Bahrain dictatorship’s witch-hunt against foreign workers

This video is called Nepalese migrant worker shares story of labour abuses in Qatar.

Another video used to say about itself:

Pressure builds on Qatar after ‘migrant workers’ abuse‘ exposed

29 Sep 2013

The United Nations has condemned Qatar for failing to comply with an international convention banning the use of forced labor, as the 2022 World Cup host faces a barrage of criticism following a report on slavery-like mistreatment of migrant workers.

The UN’s International Labor Organization (ILO) says Qatar is failing to implement an international convention banning the use of forced labor. According to one of the provisions in the document, its signatories (Qatar joined the convention in 2007) have to inspect workplace conditions to ensure the rights of workers are not infringed upon.

The criticism comes after an investigative report in The Guardian newspaper, exposing conditions faced by migrant workers in the country that are akin to slave labor. The report revealed that at least 44 Nepalese construction workers died in Qatar Between June 4 and August 8.

Sharan Burrow, general secretary of the International Trade Union Confederation, described Qatar as a “slave state” in an interview with RT. According to the Confederation’s estimates, 400 Indian and Nepali migrant workers die in Qatar every year and that figure is expected to grow to at least 600 as the country employs larger numbers of migrant workers to construct facilities for the 2022 World Cup. Burrow has drawn a grim picture of what life is for foreign contractors in the Gulf state.

World Cup host Qatar must end ‘exploitation’: Amnesty: here.

“Modern-day slavery”: that is the phrase that The Guardian uses to describe the brutal working and living conditions endured by Nepalese migrant laborers who are building facilities for the 2022 World Cup in Qatar. The emirate is spending some $100 billion, and recruiting 1.5 million workers to build stadiums, roads, ports and hotels for the millions of soccer devotees, officials and others expected to attend the event: here.

This video shows the testimony of marble cutters describing their working conditions in Doha, Qatar. (English, Spanish, French, German)

Nepalis forced to seek work abroad. While they may face slave-like conditions, abuse and even death in places like Qatar, good jobs remain scarce in their homeland: here.

In autocratic countries like Saudi Arabia, Qatar and Bahrain, immigrant workers often get starvation wages. Often, lots of money are deducted from their wages for travel costs from their home countries. Often, no wages at all are paid. Labour conditions are often slavery-like.

Like in other countries, campaigns of xenophobic hatred “help” to oppress and exploit those workers. If some vindictive boss steals your passport, then authorities may consider you an “illegal” human being, and may start to hunt you like wild animals are hunted.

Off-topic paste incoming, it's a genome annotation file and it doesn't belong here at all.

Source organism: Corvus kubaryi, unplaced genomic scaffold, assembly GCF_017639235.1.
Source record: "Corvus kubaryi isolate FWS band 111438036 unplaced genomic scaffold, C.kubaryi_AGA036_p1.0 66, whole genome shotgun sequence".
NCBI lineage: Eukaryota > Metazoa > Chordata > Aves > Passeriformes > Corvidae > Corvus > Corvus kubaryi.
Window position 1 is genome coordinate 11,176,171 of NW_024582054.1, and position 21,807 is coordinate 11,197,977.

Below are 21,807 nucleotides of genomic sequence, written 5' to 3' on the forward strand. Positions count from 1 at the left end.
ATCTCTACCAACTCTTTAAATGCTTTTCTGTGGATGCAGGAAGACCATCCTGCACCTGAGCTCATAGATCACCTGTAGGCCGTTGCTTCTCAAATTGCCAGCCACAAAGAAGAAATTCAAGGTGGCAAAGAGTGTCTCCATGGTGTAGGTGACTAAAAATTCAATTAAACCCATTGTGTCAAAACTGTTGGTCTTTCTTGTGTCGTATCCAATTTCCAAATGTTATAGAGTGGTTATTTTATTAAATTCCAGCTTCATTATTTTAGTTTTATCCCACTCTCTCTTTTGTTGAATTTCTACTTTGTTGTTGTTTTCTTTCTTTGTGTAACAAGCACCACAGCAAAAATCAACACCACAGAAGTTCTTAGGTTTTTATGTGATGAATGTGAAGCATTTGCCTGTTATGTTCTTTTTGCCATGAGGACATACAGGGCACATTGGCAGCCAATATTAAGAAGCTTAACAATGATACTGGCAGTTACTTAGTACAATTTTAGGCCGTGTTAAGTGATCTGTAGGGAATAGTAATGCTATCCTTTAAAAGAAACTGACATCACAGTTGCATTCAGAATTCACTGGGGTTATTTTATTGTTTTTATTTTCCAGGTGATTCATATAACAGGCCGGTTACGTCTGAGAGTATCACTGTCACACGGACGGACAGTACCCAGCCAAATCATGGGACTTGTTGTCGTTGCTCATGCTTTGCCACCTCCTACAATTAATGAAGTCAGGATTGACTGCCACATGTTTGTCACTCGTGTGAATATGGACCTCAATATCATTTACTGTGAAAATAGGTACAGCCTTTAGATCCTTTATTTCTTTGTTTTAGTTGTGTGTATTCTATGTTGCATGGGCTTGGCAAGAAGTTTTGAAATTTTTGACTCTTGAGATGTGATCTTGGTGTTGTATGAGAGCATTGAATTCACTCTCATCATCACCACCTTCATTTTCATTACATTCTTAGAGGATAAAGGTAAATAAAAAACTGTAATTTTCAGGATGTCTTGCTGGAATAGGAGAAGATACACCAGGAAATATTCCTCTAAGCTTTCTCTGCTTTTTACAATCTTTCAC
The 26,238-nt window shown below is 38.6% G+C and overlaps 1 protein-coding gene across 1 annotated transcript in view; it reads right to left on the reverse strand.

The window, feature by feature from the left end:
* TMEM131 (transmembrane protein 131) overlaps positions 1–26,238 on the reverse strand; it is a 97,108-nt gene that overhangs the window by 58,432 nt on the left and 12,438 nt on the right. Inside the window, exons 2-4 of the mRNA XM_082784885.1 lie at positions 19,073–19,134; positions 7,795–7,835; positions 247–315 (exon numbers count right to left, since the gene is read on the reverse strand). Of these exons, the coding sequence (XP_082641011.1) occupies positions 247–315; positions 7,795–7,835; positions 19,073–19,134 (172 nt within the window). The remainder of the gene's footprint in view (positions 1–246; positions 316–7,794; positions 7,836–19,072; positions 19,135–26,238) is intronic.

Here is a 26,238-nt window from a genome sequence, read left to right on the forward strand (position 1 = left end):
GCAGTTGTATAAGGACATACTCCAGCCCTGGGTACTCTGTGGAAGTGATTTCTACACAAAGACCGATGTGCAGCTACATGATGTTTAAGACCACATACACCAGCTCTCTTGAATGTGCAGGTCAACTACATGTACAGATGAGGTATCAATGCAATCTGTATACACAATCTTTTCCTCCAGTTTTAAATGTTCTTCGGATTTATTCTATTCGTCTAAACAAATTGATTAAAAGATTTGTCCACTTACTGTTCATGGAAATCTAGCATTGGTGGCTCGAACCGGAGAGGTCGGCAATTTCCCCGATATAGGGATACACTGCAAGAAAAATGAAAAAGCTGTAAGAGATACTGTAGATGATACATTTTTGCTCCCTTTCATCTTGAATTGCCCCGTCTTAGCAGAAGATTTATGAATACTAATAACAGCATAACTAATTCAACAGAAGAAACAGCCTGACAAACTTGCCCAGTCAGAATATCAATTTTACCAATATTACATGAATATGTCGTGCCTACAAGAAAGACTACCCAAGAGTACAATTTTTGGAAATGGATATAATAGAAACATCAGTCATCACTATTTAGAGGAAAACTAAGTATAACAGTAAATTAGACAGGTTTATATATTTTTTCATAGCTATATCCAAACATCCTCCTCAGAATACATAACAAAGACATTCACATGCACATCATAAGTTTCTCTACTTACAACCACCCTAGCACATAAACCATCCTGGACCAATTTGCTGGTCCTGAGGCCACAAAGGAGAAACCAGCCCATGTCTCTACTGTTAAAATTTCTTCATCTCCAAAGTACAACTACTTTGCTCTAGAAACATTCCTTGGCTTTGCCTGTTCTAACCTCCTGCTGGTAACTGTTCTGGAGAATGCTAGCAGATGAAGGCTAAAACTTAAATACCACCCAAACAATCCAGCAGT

In Greece, the “centre”-Right government has an anti-immigrant witch-hunt. Cynically, its name is “Xenios Zeus“; in ancient Greek mythology, the supreme god, and the god of hospitality toward strangers as well. With governmental crackdowns like that, it is not strange that the Greek nazi party Golden Dawn is in parliament.

Bahrain has a “parliament” as well. Boycotted by the anti-dictatorship opposition, with royal family stooges in it. Like in the Dutch parliament there is the xenophobe Geert Wilders, in the Bahraini parliament there is the sectarian religious fanatic “Geert Wilders of Bahrain”, Abdul Halim Murad, with his anti-immigrant hate speech. And the royal government is happy to oblige Murad.

From the Business Standard in India:

IANS | Manama

October 6, 2013 Last Updated at 20:50 IST

Bahrain deports over 5,000 illegal foreign workers

Bahrain has deported over 5,000 illegal foreign workers since the start of the current year as authorities have intensified inspection campaigns.

As many as 2,391 illegal workers have been deported from July till September 2013, Xinhua reported citing an official from the General Directorate of Nationality, Passports and Residence Affairs Sunday.

“The total number of expatriates who were deported in the nine months of 2013 reached 5,232 males and females,” the official said in a statement.

He added the department of exits, search and follow-up is working in tandem with different government bodies to intensify inspections in an effort to tackle the problem of illegal workers.

According to Bahrain‘s Labour Market Regulatory Authority (LMRA), which maintains a database of all foreign workers, there are 52,000 expatriates living in Bahrain without proper paperwork.

A 30-member squad is presently working with LMRA in cracking down on illegal foreign workers.

There are around 290,000 expatriate Indians in Bahrain and many of them work as blue collar workers.

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